‘The Gracefield Incident’ Is Pure Low-Budget SciFi, Says Director Mathieu Ratthe

Somewhere in Quebec, an alien encounter is shrouded under the cover of a Bigfoot controversy. Injuries went unreported; Power outages were unconfirmed; no one talked, wrote or broadcast about it. But Mathieu Ratthe’s found footage horror science film “The Gracefield Incident” documented the events as they happened. Lesser filmmakers might have lost or damaged their equipment catching the chaotic events, but video game editor Matthew Donovan, played by director Ratthe, could never drop his iPhone camera. It’s embedded in his gaping hole of an eye socket.

The opening sequence is a shocker that dives right into oncoming traffic. Jessica Donovan (Kimberly Laferriere), pregnant and giddy, rides shotgun as her husband chattily films her every bump on a hand-held camera with one hand on the wheel. He takes his eyes off the city traffic for one second and loses control in a moment of instant karma.

“It was important for me, right off the bat, to establish something else,” Ratthe told Entertainment Voice. “More than fear, but emotion. I think a lot of people can relate to this, to lose your baby in a car crash. Of course you have to scare the crowd when you do this kind of genre, but in that first minute to shock the audience and set up the mood.”

Ratthe did triple duty in the opening shot, directing, acting and taking the fall.

“I do my own stunts. It was interesting. I was driving. I was onscreen, but I was also running the camera,” Ratthe said. “We were going pretty fast. We added a car after. There was no car at all. I just faked it and we added the effects. I was just driving around. We knew the spot I liked, but they never knew when I was going to do it.”

“They” are the director’s longtime crew: cinematographer Yan Savard. “I didn’t need to direct it,” Ratthe explained. “I’d just shoot it. Savard has been with me since I shot my first film ten years ago, so I don’t have to tell him much. He just knows. It was a fun shoot, though, a really fun shoot. The eye we did separately.”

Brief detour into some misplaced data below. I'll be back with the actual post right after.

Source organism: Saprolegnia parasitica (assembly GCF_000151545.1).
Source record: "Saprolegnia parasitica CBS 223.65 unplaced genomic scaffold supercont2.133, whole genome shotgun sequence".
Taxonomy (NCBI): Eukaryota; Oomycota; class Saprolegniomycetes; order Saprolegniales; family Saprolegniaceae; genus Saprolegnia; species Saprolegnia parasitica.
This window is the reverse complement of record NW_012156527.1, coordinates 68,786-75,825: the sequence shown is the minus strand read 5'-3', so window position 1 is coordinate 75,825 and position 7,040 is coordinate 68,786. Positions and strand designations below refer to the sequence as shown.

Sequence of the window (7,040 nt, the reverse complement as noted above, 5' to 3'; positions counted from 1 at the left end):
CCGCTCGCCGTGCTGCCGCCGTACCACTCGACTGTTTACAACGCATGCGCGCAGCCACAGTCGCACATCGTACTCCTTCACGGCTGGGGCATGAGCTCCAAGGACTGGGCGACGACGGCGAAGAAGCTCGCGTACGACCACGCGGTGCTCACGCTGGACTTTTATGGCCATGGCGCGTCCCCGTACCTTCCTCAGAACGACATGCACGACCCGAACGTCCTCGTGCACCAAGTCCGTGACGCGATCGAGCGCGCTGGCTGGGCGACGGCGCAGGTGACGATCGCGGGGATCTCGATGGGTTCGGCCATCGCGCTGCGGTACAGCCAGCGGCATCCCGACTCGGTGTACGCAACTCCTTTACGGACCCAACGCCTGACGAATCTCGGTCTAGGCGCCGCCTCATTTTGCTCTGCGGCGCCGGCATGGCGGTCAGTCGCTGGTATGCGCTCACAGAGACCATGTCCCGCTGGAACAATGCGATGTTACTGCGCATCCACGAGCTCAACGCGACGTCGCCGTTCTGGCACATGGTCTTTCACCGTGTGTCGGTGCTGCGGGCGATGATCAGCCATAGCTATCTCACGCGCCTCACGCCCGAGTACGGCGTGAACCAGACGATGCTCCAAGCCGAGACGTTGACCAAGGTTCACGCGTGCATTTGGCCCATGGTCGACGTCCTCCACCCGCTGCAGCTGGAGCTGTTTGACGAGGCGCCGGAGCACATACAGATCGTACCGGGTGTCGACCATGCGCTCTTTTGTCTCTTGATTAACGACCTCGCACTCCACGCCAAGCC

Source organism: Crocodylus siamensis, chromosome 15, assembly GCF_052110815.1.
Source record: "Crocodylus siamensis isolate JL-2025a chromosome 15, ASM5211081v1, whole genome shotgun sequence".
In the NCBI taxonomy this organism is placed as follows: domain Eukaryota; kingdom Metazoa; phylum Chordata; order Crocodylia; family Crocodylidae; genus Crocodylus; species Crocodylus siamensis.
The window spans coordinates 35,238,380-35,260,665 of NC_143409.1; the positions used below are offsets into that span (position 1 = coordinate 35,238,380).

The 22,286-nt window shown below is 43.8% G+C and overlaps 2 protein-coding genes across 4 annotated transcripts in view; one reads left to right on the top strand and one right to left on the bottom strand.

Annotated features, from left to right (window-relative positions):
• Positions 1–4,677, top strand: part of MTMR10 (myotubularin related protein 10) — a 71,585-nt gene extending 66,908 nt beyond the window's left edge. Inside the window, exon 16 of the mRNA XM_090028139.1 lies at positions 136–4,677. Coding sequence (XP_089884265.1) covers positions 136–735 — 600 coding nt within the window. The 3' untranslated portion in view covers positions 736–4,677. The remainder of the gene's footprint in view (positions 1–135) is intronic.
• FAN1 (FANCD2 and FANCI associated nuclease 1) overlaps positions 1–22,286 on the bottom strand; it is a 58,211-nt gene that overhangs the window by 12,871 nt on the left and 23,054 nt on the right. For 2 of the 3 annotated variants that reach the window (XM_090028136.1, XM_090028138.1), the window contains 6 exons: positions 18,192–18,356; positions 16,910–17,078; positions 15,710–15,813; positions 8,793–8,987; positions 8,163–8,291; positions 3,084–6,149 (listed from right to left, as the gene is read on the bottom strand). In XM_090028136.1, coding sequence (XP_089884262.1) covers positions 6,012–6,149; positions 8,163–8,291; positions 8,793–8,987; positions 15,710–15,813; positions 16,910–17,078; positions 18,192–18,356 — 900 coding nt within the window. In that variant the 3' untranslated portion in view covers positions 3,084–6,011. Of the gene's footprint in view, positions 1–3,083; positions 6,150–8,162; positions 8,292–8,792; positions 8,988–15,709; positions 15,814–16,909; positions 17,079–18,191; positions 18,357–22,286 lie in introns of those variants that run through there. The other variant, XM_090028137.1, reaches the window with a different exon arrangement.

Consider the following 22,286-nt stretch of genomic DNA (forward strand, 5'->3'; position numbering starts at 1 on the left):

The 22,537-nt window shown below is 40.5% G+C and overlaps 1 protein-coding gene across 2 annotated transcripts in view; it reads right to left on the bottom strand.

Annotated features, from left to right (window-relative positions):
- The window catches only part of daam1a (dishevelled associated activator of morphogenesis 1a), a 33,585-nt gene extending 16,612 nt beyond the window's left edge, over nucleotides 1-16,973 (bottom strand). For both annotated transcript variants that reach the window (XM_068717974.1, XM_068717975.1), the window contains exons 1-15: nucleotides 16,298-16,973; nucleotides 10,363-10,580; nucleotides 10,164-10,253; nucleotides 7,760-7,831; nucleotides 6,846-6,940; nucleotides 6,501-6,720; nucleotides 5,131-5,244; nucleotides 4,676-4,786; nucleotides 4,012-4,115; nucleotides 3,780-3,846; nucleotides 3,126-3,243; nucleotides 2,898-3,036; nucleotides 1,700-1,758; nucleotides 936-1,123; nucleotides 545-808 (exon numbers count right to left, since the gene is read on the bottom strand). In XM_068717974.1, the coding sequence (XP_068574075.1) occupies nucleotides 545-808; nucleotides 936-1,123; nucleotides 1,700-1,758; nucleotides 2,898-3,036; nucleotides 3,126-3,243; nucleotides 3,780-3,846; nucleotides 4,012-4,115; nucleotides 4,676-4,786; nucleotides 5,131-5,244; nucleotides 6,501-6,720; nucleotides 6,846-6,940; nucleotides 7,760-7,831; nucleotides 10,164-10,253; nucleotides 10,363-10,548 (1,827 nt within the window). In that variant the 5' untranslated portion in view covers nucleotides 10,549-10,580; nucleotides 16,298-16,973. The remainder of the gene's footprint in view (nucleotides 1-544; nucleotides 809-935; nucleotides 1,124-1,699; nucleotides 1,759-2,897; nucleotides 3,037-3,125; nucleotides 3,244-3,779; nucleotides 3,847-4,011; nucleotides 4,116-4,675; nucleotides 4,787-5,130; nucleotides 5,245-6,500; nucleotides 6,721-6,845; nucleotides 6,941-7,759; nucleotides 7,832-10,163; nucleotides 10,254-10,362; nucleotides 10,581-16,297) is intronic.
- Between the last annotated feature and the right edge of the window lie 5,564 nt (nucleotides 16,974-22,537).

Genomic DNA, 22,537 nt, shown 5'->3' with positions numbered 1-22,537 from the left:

The fun didn’t end when the director called cut.

“I was staying nearby,” Ratthe said. “I had a little bit of water to clean myself up. But I put a hood on to go clean up at the hotel. I was thinking hopefully nobody was going to be able to see me. But I get in the elevator, I’m full of blood. My hands are full of blood. My face is full of blood, and a whole family gets on and I’m thinking ‘they’re not going to see me.’ I look at my feet and there’s blood on it. The people start to scream. They asked if I wanted to go to the hospital.”

The opening effect has that gross-out quotient that Stephen King prescribes in his horror how-to book “Danse Macabre,” but “The Gracefield Incident” outdoes the extensive effect with subtle subversion. Driving with his idiot friends — Jonathan Mendez (Victor Andres Turgeon-Trelles), Julia Gilbert (Juliette Gosselin), Trey (Alex C. Nachi) and Elizabeth Blackburn (Laurence Dauphinais) – to a luxurious cabin on a mountain top, Donovan takes out his mechanical eye and passes it to the back seat. Liz screams, knocks it from his hand and the eye winds up in the mouth of his faithful, slobbering dog. Even knowing the ocular stand-in is fake, it is still a queasier moment than the initial set up. The audience subliminally worries about infection, while realizing Donovan learned nothing from the tragic car accident, as he is still recording every moment on the road. His friends are morons who talk too much, and, of course, they let the guy with one eye traverse the narrow mountain roads leading to the cabin.